Some pathophysiological hypotheses may be inferred to explain the mechanisms underlying PM2.5-induced damage to the cardiovascular system. PM2.5 have been postulated as the effective toxic fraction of PM, because they promote and maintain oxidative stress both at the respiratory level (the entry system) and at the systemic level where oxidative stress induces inflammatory reactions [59,60]. Cardiovascular effects may reflect neurogenic and inflammatory processes . Mechanisms for the potential effects of PM2.5 on cardiovascular disease may include changes in blood coagulability , increased circulating markers of inflammation [61,63,64], and alterations in autonomic nervous system control of the heart [2,65,66,67]. These results suggest altered hemodynamics that may lead to an increased risk of cardiovascular events.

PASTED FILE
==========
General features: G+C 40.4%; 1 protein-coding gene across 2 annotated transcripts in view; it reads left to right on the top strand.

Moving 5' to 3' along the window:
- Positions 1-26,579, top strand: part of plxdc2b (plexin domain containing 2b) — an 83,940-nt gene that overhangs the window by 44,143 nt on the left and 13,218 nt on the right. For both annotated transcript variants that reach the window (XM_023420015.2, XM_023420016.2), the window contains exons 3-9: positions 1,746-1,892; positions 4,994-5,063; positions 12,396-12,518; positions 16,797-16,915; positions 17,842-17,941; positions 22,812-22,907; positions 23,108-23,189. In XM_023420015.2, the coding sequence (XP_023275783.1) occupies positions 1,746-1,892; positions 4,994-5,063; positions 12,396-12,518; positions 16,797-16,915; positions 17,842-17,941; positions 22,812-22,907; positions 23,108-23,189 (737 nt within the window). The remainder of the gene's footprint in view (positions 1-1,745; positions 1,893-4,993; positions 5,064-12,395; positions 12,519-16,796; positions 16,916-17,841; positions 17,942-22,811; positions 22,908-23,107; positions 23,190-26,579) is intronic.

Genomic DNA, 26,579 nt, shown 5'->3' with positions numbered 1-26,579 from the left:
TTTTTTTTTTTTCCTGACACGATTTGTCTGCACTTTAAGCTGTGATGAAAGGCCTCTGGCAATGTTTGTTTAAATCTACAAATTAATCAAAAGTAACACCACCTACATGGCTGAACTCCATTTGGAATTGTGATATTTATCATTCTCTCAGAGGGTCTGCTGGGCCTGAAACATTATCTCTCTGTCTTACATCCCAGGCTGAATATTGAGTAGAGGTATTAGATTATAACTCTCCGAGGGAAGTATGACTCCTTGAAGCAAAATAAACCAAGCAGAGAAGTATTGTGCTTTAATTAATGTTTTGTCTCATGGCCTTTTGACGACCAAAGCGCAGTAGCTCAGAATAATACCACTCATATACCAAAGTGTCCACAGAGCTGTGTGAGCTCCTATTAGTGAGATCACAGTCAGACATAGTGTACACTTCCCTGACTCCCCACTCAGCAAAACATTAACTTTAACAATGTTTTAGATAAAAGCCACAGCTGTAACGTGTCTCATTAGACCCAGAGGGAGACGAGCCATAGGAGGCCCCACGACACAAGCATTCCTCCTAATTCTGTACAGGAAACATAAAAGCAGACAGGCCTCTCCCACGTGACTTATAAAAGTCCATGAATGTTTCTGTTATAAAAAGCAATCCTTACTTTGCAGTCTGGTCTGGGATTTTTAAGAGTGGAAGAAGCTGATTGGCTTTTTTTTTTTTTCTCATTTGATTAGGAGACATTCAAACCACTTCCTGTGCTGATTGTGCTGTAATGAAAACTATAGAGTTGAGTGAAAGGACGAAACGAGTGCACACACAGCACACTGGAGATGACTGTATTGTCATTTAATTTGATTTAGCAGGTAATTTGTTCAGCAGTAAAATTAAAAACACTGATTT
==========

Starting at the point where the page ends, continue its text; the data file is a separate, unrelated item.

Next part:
Air pollution has consistently been associated with increased hospital admissions and daily mortality in cities throughout the world. Recent studies suggest that the increase is due primarily to PM2.5 [16,68]. Major PM2.5 components vary by region and by season, but typically include ammonium sulfate and nitrate, elemental carbon, carbonaceous species, carbonates, metals, and water [68,69]. Despite considerable research, the relative toxicity of different constituents of PM2.5 remains unclear but likely varies .
The origin of chemical pollutants in an urban atmosphere is known to be principally due to road traffic . PM2.5 concentrations possess a less important natural component than PM10 concentrations. This smaller natural component makes PM2.5 a more reliable indicator than PM10 for measuring anthropic activity in a large city .